The effect that the classic Volkswagen has had on Americans as well as many people worldwide is exceptional. Few other car models can match the status of the car in terms of its support among ordinary people. The Volkswagen is known as “people’s car” in German. Despite the many atrocities committed by Adolf Hitler, people all over the world should give him credit for making the production of Volkswagen possible. In the early 1930s, many German citizens were not able to afford buying cars let alone meeting their basic needs. Most vehicles were too expensive and were considered as luxuries.
Adolf Hitler wanted to be popular with the people of Germany and so intended to make a car that would be affordable to most Germans. Hitler’s decision to have the car made was not based purely on innovation principles. Instead, he wanted to establish himself as a political leader by gaining support from majority of Germans, mostly who could not afford to buy the expensive car models. To achieve this, in 1933, Hitler turned to an engineer, Ferdinand Porsche who was known for his vast experience and skills in engineering. Hitler summoned Porsche and ordered him to make a car that could be made available to ordinary citizens.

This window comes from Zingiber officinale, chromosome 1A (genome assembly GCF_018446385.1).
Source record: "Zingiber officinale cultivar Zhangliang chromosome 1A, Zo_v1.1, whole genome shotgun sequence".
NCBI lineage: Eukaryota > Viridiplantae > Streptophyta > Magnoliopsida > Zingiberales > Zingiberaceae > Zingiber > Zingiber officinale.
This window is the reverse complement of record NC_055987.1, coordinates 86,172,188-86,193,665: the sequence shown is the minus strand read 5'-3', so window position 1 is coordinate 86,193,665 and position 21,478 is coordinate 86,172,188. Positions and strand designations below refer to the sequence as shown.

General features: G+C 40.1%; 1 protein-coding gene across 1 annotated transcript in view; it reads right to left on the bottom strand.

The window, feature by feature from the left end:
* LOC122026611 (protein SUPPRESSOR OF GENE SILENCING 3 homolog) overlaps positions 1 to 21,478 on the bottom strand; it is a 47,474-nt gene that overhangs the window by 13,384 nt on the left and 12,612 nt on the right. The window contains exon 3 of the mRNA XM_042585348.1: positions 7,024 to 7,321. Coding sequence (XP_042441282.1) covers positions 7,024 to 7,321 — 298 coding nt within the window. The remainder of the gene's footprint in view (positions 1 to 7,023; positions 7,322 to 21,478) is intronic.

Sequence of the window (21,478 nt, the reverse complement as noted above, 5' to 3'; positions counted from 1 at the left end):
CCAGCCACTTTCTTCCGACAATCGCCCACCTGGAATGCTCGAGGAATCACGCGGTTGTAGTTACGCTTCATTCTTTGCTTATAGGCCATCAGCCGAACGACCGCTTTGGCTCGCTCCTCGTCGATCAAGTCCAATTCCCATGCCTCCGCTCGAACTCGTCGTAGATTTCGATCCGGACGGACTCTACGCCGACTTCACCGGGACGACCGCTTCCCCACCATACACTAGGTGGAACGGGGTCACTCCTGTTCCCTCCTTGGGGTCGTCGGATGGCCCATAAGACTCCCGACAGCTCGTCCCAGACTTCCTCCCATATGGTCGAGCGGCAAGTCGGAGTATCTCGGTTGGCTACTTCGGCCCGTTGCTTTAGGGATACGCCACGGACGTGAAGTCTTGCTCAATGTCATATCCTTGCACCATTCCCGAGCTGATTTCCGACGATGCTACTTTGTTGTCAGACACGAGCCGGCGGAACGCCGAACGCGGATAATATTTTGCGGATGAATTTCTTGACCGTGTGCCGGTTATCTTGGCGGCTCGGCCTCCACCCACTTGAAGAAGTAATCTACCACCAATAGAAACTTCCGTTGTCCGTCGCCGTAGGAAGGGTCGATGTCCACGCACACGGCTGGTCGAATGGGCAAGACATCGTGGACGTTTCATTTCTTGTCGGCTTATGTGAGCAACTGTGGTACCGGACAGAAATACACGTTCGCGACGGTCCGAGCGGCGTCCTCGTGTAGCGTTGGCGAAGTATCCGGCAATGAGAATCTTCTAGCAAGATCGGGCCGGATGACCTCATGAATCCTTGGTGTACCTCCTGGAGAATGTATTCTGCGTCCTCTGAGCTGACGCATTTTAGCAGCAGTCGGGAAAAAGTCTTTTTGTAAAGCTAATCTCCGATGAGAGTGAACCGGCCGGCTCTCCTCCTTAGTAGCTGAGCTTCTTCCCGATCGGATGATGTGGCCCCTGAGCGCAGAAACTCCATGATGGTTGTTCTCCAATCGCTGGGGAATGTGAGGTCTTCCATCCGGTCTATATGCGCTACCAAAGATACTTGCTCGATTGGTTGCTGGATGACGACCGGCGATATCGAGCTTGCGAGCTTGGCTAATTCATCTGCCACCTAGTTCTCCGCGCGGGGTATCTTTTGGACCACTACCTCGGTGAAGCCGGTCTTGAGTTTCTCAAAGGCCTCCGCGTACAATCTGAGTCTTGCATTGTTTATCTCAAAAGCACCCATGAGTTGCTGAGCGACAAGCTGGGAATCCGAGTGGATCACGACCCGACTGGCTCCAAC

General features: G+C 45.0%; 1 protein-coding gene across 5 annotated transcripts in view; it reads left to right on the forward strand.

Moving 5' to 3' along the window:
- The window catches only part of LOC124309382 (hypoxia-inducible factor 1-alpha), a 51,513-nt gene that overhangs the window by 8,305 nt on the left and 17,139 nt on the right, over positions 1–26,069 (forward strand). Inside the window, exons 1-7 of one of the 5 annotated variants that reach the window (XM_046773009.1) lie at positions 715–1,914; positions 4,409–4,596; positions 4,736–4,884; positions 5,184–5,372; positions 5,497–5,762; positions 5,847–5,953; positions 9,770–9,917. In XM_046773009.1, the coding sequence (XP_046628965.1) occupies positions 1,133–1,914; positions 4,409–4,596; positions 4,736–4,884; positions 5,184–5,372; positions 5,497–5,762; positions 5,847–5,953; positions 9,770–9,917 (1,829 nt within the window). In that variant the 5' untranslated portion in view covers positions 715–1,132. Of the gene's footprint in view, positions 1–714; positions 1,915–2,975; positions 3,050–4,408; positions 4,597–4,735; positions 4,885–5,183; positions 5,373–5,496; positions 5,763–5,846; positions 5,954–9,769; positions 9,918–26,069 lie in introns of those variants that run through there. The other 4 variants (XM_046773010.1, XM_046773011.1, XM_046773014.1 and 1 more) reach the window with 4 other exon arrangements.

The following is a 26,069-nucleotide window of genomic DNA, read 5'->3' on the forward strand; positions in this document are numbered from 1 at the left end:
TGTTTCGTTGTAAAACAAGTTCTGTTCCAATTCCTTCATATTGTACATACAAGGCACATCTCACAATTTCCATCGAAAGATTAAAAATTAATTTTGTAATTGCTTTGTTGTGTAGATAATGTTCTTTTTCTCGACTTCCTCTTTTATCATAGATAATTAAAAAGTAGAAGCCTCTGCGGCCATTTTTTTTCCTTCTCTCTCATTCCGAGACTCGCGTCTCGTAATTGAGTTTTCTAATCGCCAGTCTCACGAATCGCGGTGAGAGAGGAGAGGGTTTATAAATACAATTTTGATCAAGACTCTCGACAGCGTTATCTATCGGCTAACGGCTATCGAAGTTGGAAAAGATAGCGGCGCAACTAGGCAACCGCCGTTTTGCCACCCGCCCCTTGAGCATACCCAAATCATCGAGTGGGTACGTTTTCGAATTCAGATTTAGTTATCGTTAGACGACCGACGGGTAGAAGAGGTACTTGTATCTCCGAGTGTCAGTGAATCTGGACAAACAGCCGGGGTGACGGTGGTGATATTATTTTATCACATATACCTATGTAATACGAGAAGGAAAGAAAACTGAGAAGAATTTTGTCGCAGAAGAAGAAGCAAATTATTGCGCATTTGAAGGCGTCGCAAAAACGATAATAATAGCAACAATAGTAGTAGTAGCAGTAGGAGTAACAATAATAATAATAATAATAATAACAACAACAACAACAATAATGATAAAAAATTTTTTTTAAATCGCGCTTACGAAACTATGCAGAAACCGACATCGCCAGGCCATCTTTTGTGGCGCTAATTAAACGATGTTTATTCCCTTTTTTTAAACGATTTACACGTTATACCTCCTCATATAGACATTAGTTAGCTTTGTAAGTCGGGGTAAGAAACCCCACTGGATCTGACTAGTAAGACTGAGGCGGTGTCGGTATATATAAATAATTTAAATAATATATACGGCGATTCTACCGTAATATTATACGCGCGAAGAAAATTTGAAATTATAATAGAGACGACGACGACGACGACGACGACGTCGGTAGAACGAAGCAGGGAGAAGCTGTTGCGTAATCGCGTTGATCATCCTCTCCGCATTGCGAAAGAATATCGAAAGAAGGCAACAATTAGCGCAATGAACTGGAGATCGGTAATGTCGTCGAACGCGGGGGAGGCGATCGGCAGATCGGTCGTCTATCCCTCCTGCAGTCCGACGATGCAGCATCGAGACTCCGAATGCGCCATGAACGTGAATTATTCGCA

Hitler gave Porsche guidelines on what the car should look like. Some of those guidelines included the capacity of the vehicle. It had to be able to accommodate four people as well as have an engine that would be able to last long. The proposed car was also to be small and air-cooled and be available to the people at a low price. Initially, the cost of the proposed vehicle made Porsche reluctant to proceed with plans for making the car. However, because of constant pressure from Hitler, Porsche began the process of developing the soon to be Volkswagen.
Soon afterwards, Porsche was given resources needed for the production of the car by Hitler. Even though he was still reluctant, he went ahead with the plans of producing the first prototypes of the Volkswagen. Not known to many, Porsche had previously produced another car model that had similar features as the car Hitler wanted. However, the car was not mass-produced. Porsche visited America where he learnt about the techniques used for mass production of cars, at low production costs. He then returned to Germany and begun working on the prototype of the Volkswagen, based on previous model he had designed.
It took three years from the time Hitler approached Porsche, to the time the first prototypes of the Volkswagen were produced. After a series of road tests, the car was ready to be mass-produced and many people bought these cars. After the Second World War, the British took control of the factories and appointed an engineer who did modifications to the Volkswagen. The British enabled the car to be mass-produced and sold not only to Germans but also to the rest of Europe and eventually to the rest of the world. Ever since then, Volkswagen has been made available to millions of people worldwide and is considered as a classic car.